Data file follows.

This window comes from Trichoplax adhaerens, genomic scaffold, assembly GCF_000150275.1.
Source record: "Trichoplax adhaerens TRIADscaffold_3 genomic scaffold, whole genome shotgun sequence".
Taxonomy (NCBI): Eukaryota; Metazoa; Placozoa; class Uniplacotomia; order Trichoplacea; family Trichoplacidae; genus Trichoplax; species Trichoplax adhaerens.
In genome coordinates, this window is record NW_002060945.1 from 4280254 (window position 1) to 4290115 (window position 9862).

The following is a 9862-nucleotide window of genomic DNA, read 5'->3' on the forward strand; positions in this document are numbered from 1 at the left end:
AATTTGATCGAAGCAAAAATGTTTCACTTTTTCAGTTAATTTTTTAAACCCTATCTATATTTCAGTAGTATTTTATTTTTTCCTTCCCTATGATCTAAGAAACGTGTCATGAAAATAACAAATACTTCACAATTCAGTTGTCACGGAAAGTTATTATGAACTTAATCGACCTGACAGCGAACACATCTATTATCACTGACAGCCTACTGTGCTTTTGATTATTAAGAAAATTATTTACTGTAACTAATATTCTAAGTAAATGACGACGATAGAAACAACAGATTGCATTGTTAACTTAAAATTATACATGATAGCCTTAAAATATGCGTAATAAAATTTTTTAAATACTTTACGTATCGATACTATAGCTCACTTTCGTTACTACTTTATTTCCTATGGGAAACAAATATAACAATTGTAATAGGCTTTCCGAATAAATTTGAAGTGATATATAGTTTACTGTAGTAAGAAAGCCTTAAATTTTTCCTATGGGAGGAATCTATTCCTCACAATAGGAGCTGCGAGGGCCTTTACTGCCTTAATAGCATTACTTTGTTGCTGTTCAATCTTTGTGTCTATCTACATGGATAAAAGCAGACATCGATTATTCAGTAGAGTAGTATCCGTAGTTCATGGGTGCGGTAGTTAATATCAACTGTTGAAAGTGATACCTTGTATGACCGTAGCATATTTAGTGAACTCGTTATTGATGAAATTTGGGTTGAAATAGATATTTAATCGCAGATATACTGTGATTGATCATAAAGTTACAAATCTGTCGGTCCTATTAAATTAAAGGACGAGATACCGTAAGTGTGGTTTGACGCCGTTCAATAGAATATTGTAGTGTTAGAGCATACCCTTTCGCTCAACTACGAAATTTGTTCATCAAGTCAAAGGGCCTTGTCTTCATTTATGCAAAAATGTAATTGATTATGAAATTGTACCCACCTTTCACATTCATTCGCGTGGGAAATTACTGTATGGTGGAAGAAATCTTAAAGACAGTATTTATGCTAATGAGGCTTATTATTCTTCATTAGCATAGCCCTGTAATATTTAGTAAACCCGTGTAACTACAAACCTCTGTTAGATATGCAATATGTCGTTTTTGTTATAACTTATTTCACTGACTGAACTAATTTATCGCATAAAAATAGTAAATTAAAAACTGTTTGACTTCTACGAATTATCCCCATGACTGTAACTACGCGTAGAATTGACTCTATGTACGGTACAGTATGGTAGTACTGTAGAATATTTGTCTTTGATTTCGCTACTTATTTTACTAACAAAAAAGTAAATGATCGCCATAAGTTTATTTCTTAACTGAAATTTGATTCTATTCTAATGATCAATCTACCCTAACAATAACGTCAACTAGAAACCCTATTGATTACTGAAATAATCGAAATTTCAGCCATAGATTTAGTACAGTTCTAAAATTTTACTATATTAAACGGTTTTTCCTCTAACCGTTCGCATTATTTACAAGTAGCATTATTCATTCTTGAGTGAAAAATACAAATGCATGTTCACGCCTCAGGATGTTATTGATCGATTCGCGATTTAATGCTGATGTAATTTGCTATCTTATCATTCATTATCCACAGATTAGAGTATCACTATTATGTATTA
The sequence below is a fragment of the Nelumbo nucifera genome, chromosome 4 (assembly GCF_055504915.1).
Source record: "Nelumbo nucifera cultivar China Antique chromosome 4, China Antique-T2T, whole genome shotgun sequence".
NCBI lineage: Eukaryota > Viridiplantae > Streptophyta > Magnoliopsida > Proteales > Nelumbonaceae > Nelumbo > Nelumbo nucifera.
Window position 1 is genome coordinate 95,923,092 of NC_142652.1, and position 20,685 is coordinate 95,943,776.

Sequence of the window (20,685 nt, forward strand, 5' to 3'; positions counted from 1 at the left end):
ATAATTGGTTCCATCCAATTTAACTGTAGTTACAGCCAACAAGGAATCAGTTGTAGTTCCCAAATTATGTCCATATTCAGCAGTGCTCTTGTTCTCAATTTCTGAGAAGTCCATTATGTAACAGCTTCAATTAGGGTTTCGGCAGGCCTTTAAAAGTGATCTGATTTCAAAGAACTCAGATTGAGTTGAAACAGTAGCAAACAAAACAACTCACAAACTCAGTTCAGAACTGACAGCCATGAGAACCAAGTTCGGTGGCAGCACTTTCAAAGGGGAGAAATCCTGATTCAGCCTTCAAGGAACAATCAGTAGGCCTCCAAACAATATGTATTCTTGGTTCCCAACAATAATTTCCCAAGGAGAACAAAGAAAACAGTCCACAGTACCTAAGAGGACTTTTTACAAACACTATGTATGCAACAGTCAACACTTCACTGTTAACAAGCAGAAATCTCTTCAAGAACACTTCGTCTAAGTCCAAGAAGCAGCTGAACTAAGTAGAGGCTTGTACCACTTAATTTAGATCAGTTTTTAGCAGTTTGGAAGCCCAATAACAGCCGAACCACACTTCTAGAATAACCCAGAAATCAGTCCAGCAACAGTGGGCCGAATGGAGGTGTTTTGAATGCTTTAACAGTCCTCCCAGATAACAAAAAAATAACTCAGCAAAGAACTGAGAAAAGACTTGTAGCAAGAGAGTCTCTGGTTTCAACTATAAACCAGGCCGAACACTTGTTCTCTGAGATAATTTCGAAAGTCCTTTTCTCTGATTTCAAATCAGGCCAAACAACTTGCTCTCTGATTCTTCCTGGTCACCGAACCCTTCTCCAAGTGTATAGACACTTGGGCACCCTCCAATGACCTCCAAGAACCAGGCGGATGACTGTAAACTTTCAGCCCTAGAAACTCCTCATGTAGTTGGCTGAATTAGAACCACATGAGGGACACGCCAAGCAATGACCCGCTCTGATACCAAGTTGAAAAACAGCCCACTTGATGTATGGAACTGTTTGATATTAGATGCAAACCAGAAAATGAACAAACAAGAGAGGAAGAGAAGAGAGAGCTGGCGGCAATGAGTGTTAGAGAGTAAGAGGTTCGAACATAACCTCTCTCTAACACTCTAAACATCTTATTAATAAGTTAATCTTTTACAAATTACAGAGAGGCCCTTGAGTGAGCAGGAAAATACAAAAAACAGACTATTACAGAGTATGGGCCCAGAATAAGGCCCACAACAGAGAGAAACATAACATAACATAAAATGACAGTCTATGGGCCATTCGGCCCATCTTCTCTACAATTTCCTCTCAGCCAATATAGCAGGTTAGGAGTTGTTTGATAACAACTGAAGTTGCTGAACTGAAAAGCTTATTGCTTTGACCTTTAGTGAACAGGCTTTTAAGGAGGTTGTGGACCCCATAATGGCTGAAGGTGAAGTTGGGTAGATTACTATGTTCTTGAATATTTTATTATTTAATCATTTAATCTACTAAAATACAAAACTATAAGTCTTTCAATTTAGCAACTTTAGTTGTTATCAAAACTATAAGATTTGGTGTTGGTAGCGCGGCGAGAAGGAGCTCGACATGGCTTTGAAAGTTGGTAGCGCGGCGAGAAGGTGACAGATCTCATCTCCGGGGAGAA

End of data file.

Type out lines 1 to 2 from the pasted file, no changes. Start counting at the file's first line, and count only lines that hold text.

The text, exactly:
This window comes from Trichoplax adhaerens, genomic scaffold, assembly GCF_000150275.1.
Source record: "Trichoplax adhaerens TRIADscaffold_3 genomic scaffold, whole genome shotgun sequence".